This week’s book haul

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Olivia Laing’s ‘Crudo‘ has been much hyped and praised in the press, so I really had to buy a copy. It’s a short novel (which is always a bonus in my eyes), the only drawback being that the main character may (or may not) be (or be based on) the author Kathy Acker, who died in 1997. I’ve never gotten along with Acker’s work which often seemed like the work of a petulant teenager, forever rebelling against quite what, they aren’t too sure. Many people do rate her work so maybe it’s just me? (I recently read Chris Kraus’s recent book ‘After Kathy Acker’ to see if would ignite any temptation to return to her fiction: it didn’t). However, I’ll come to this book with an open mind and hope for the very best – which is how I try to approach any book!

A couple of charity shop finds from this morning. Firstly, a nice first edition of Michel Faber‘s debut, ‘Under t20180707_120408_resizedhe Skin’. A strange and bleak novel concerning an alien, disguised as a human woman, travelling around Scotland to entrap humans. The beauty of this book is that it comes wrapped in transparent paper, oddly fleshy in colour…perfect. I can wholly recommend this book if you haven’t read it – and the film from 2013, directed by Jonathan Glazer is an equally unsettling – and extraordinary – experience.

The second charity shop purchase is a book I’ve fingered numerous times but never actually read: ‘Constellation of Genius‘ by Kevin Jackson. The idea behind this book is a simple one: By the 1920s, the new century began to present new possibilities in thought, art, science and technology. Via reportage and diaries, Jackson’s book presents us with a day by day account of 1922, a year in which much ground was broken and new paths discovered by those who would influence the brave new world to come. As you can see, it is also laid out quite beautifully…20180707_163649_resized20180707_171629_resized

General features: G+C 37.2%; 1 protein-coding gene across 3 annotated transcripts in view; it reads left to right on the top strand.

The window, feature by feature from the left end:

‘Convenience Store Woman’ by Sayaka Murata is a book which attracted me simply by its cover and the blurb, which in which something a little bit John Waters, a little bit Pedro Almodovar suggests itself…20180714_105125_resized

‘Keiko isn’t normal. At school and university people find her odd, and her family worries she will never fit in. To make them happy, Keiko takes a job at a newly opened convenience store where she finds peace and purpose in simple daily tasks…But in Keiko’s circle it just won’t do for an unmarried woman to spend her time stacking shelves and ordering green tea. As the pressure to find a new job – or worse, a husband – increases, Keiko is forced to take desperate action…’

And finally, Edouard Louis whose first novel, The End of Eddy’ I really liked. Louis has returned with another ‘factional’ offering, this time built around the rape and attempted murder he suffered while living in Paris. So, no great comic masterpiece, but I hope it will be as gripping and pertinent as his first work.

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Outline/Transit/Kudos – Rachel Cusk

Transit

Rachel Cusk’s ‘Transit’ trilogy is something I have come late to: The first volume, ‘Outline’, was published in 2014, with the final volume, ‘Kudos’ published earlier this year.

I gobbled up ‘Outline’ in Mallorca, intrigued by Cusk’s narrator (a famous writer)travelling across Europe, revealing little of herself bar the snippets and clues revealed in the interactions, conversations, reflections and reactions which fuel the narrative: glimpses of a life lived and left behind, all the while commenting on the nature of fiction, the art of literature: What is fiction: art, lies, truth…or something between all three?

‘Transit’ brought our narrator home but continued in the same vein: a stream of meetings which make the reader feel like an eavesdropper on a mobile phone conversation: only hearing one side of a conversation, listening intently for clues to fill in the blanks, to enable us conjure up a our own fiction to satisfy our urge for the truth, the whole truth, a truth…and Cusk provides just enough information to keep our interest, to keep reading to find out exactly what it is that makes this woman (any woman?) so invisible, so without voice that we can only discover her tale through the words of others?